Quite a few business-oriented articles, as usual:
Various types of reviews:
- PC Week has
an article about SuSE's new cluster systems. "S.u.S.E.'s
clustering technology should be ready next month in Europe;
however, it could be several more months before it's rolled out to
- Wired News
coversthe rollout of LinuxCare's support program. "LinuxCare will
also support major software distributions, including Red Hat
Software, Caldera Systems, Debian, LinuxPPC, Linux-Mandrake,
Pacific HiTech, SuSE, and Slackware Linux." (Thanks to
- Here is
an InfoWorld article which is also about the upcoming launch of
"Perceptions of Linux as a rebel at the gates may be receding
soon, with the March 1 launch of LinuxCare, a comprehensive,
diagnostic, Linux support organization."
- ComputerWorld has put out
an article about the use of Linux in Jay Jacobs stores. Here's a
quote for the "no comment" section: "Because Linux isn't
burdened with a graphical interface, its performance is often
faster than that of Windows NT on low-end hardware, said William
Peterson, an analyst at International Data Corp..."
- Nathan Cochrane's
Openline column in The Age this week is about the increasing business
interest in Linux. "But the nature of open source means that
once it permeates a company, elements of previous proprietary
intellectual capital are likely to leak back into the
community. This may result, in SGI's case, in enhanced open source
graphics and visualisation tools to complement the likes of GIMP, a
free competitor to Adobe's cash cow, PhotoShop." (Found in
- Folks wanting Quicken under Linux will be disappointed, according
this ZDNet article. "The maker of Quicken financial planning and
tax preparation software, Intuit, currently has no plans to port
its applications over to the open-source platform, says a company
official." Since a number of Linux ports have been preceeded
by an official denial (i.e. Oracle, Lotus), the cynical among us
might plan on Quicken sometime around early summer... (Thanks to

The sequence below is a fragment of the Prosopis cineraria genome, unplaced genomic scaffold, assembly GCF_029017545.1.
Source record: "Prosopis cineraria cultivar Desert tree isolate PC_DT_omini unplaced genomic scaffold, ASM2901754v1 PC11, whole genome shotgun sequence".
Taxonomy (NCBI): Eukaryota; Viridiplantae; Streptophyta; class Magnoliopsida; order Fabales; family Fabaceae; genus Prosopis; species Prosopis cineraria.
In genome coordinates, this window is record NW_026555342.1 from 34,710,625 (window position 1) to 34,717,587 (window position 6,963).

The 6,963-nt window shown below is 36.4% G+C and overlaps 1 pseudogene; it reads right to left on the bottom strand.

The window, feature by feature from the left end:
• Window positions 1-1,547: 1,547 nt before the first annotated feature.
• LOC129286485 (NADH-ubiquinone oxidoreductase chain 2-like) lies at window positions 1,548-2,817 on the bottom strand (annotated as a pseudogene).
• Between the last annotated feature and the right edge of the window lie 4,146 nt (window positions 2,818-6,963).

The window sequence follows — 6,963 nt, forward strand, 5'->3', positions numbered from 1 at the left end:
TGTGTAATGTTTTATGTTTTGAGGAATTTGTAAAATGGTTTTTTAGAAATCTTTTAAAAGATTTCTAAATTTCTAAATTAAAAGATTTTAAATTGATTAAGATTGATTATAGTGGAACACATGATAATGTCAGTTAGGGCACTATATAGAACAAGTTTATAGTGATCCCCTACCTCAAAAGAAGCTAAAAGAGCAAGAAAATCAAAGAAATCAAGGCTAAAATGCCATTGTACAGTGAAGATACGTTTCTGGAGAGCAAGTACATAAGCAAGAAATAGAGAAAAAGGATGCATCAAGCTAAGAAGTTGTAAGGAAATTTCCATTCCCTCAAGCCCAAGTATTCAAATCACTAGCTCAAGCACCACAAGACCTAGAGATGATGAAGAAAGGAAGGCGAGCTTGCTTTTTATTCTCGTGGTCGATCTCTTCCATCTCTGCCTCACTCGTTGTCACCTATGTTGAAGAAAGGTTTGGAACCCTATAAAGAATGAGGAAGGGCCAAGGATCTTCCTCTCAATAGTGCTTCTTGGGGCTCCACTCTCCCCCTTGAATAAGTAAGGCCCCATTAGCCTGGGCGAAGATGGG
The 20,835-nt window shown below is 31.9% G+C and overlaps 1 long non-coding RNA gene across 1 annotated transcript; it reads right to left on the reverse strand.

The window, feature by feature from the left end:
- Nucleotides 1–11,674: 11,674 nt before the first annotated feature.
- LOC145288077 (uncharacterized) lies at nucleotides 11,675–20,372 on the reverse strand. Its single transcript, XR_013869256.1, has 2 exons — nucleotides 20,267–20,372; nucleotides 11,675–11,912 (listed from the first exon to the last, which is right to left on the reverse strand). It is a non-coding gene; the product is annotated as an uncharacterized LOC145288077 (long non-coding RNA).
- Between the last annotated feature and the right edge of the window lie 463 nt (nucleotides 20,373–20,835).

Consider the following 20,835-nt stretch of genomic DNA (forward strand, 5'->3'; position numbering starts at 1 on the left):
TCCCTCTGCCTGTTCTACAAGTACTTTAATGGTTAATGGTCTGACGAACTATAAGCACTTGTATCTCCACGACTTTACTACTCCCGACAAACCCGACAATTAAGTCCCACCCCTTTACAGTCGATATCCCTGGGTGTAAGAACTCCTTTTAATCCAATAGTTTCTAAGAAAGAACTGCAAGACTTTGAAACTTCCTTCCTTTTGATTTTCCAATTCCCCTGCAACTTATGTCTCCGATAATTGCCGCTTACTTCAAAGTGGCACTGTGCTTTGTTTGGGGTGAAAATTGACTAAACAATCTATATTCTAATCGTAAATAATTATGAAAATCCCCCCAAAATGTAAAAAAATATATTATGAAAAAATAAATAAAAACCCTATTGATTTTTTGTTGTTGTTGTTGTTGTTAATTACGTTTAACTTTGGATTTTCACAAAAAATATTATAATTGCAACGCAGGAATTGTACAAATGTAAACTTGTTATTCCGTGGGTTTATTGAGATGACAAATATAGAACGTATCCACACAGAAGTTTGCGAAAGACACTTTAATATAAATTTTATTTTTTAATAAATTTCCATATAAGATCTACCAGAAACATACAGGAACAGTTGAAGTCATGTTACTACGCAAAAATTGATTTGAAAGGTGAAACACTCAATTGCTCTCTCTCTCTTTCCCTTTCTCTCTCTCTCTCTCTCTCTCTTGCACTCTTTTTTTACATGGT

Joerg Fehlmann and an anonymous tipster as well).
- This article in News.com is about the recent surge in
corporate-oriented Linux offerings, and about Pacific HiTech in
particular. "Pacific Hi-Tech will announce the Enterprise
Server Edition at the LinuxWorld conference March 1, along with a
less expensive, freeware-oriented little brother called the Server
Edition , Miller said. The Server Edition will cost about $199;
pricing for the Enterprise Server Edition hasn't yet been set, but
will probably be more than $2,000."
- PC Week
tells us that the big PC vendors will not be making Linux desktop
systems anytime soon. "The problems, they say, are the lack of
customer demand for the Linux desktops, the dearth of desktop apps
for the open-source operating system and a less-friendly user
- Maybe Linux should be your next desktop OS says CNN in an article
reprinted from PC Week. It's actually mostly about VA research.
"Does [VA Research President] Augustin's mother use Linux? 'Not
yet,' he says. Still, he's optimistic: 'Intuit's looking to port
(Intuit) Quicken,' he says."
evaluates Microsoft's "Linux defense." They are not impressed. "If
Microsoft really believed Linux would knock them off their perch,
why wouldn't they be rushing to move their applications to Linux?
They'd have the advantage of being first to market that way."
- Yet another VA Research article can be found in
Internet Week. "With the forthcoming release of new servers based on
the new Linux 2.2 kernal, released last week, Augustin believes
Linux is ready for prime-time corporate use."